Weed Guards

Weed Guards
There are many snags out there just waiting to tangle or steal my flies.

Each time I head out on the water, whether in fresh or salt, I am reminded of how many snags there are out there just waiting to tangle or steal my flies. Be it cord grass, turtle grass, jetty rocks, or oyster reefs, we often throw our flies into cover. Fish like cover. Because of this, I have grown to accept that there is simply no reason not to add weed guards to almost every fly I tie.

A good weed guard should do several things. First, it should offer reliable protection against snags. That's pretty obvious. But, it should also be easy to add to a fly; durable, and unobtrusive. No weed guard is perfect, but if you are going to take the time to add one to your flies make sure it is designed to offer as much protection as possible against snags while not interfering with the action or weight of the fly and the flow of the materials.

There are several different materials used to make weed guards on flies. The two most common are Mason Hard Mono and fine stainless steel wire. Mason Hard Mono is a stiff nylon monofilament line with a lot of inherent spring. Most large tackle shops carry Mason Hard Mono in small spools for leader building. For weed guards; 12 lb and 16 lb are the most versatile sizes and can be used to make weed guards on a variety of shrimp flies, crab flies, and small baitfish patterns.

For large flies or flies tied on long shank hooks, stainless steel wire is often used. Stainless steel wire makes a rigid hook guard, stiff enough to offer resistance to heavy snags, rocks, shell, and solid obstructions. Though not as durable or as easy to work with as nylon monofilament, stainless steel wire has its place. The key to working with stainless steel weed guards is to match the thickness and stiffness of the wire to the fly. That way you don't wind up with a guard that is too limp or too rigid. Here are a few proven weed guard designs, built from both nylon mono and stainless steel wire.

Single Strand Mono
The single strand mono weed guard is probably the most basic and widely used style of weed guard. This is an easy style of weed guard to tie and it offers fair protection against light weeds, rocks, and snags. Single strand mono weed guards are run through the eye of the hook and lashed to the hook shank before materials are tied to the body of the fly. The exposed weed guard is allowed to point forward as materials are added, and when the fly is complete the protruding mono strand is pulled downward and lashed in position. A short flat bend is often placed at the tip of the guard to further protect the hook from drifting debris.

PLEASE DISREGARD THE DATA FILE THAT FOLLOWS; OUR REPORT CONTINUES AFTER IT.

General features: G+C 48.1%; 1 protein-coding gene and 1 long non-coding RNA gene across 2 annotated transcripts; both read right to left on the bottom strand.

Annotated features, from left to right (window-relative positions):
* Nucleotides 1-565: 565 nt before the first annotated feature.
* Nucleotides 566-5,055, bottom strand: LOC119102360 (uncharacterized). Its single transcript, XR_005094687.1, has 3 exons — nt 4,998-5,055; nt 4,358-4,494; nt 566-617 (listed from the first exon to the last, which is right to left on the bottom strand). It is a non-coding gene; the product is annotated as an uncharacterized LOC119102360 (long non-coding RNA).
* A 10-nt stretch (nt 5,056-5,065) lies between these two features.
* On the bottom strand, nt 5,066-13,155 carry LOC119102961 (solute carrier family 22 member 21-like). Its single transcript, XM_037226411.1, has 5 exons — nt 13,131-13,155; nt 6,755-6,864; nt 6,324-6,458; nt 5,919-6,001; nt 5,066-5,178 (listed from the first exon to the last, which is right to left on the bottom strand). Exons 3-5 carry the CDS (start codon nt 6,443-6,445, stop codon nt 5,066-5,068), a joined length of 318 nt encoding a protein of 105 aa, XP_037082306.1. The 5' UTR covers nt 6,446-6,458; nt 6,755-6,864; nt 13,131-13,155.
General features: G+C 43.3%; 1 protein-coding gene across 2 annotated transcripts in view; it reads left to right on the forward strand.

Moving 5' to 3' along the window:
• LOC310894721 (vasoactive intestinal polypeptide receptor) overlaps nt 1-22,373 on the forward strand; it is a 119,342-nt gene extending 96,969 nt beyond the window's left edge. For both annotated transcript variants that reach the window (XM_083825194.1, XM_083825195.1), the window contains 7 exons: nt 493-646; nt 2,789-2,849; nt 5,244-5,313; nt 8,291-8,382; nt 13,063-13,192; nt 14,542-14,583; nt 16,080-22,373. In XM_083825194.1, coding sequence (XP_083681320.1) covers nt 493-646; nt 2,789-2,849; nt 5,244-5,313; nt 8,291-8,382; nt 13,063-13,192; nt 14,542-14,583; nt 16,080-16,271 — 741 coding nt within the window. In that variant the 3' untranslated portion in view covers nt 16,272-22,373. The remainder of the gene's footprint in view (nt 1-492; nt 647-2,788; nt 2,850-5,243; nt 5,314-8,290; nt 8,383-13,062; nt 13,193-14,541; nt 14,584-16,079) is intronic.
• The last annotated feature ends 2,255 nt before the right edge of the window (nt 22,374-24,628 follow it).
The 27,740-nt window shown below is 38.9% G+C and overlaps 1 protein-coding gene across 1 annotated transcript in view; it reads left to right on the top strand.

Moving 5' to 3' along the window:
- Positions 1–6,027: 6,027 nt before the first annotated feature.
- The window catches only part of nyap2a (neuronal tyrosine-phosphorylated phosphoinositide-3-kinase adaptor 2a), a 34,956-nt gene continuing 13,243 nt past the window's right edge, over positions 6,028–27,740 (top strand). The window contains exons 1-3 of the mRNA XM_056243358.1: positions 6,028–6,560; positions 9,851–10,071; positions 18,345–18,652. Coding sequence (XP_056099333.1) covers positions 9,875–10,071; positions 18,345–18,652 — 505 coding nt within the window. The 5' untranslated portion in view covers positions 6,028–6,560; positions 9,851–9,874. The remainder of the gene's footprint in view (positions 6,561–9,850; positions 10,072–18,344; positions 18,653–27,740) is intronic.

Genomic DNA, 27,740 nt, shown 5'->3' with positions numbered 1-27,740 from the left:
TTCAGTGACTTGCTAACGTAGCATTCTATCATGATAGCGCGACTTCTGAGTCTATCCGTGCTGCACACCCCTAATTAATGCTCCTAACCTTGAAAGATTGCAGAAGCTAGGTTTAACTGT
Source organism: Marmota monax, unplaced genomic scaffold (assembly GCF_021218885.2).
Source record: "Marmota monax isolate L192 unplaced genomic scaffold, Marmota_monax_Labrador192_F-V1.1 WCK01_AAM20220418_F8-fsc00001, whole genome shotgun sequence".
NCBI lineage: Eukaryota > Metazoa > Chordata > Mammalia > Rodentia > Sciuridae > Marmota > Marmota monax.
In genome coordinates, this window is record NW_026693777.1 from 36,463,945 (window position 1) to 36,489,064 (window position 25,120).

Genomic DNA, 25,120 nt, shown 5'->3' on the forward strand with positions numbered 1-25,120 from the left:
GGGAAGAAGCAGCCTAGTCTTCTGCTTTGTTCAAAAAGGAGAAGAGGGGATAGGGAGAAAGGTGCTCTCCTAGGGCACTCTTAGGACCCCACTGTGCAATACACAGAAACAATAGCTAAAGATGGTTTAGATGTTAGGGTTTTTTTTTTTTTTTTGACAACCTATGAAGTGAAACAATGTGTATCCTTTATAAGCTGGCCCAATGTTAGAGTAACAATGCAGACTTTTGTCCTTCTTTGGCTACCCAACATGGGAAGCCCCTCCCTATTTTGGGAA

Double Strand Mono
Double Strand Mono weed guards offer considerably more protection against snags than single strand versions. The double strand mono weed guard is one of my favorite styles because it is a good combination of durability, simplicity, and effectiveness. Double strand weed guards are commonly used on shrimp patterns, inverted crab patterns, and EP style baitfish flies. To tie a double strand weed guard, a single strand of Mason Hard Mono is bent in half and lashed to the hook shank using zigzag wraps. The wraps are then liberally coated with cement to hold the two strands in place.

Wire Spring Loop
The wire spring loop is perhaps the most effective of all the weed guard designs. So called because the wire is locked against the point of the hook by spring-like tension, the wire spring loop is a good choice for flies that are expected to encounter large rocks, stumps, oysters, and other substantial obstacles. Although wire spring weed guards are good at protecting the hook, they are moderately difficult to tie and not particularly durable. The thin wire often fails after being bent back and forth a few times. Wire spring loop weed guard are often used on spoonflies, leeches, large baitfish flies, and crawling type patterns.

Mono Spring Loop
An alternative to the wire spring loop is the mono spring loop. This weed guard was shown to me by Corpus Christi guide Capt. Steve Utley. Steve forms this weed guard from a thick (30 lb) section of Mason Hard Mono. He forms a loop of mono and ties it to the belly of the hook shank. The loop is then bent backwards and anchored below the point of the hook. The spring tension of the thick mono holds the loop firmly in position and is far more durable than stainless wire. When not in use, the weed guard is released from the point of the hook and flies are stored with the loop in the relaxed position, pointing forward from the eye of the hook. Steve uses this weed guard on his shrimp and crab flies, but it clearly has many other applications.

Double Strand Wire
The double strand wire weed guard is one of the oldest styles of weed guard. First used on heavy spoons and spinners, this weed guard forms two wire prongs that protect the hook from all sorts of obstacles and snags. The double strand wire weed guard works well, but like the wire spring loop, it suffers from the problem of breakage after the prongs are bent back and forth a few times. Also, the wire tips of this weed guard will tattoo unsuspecting fingers.

If you aren't adding weed guards to your flies, you should be. They are an extra step in the fly tying process, but I believe they are worth the time. Weed guards will cut down the number of flies you lose, and hopefully increase the amount of fish you catch.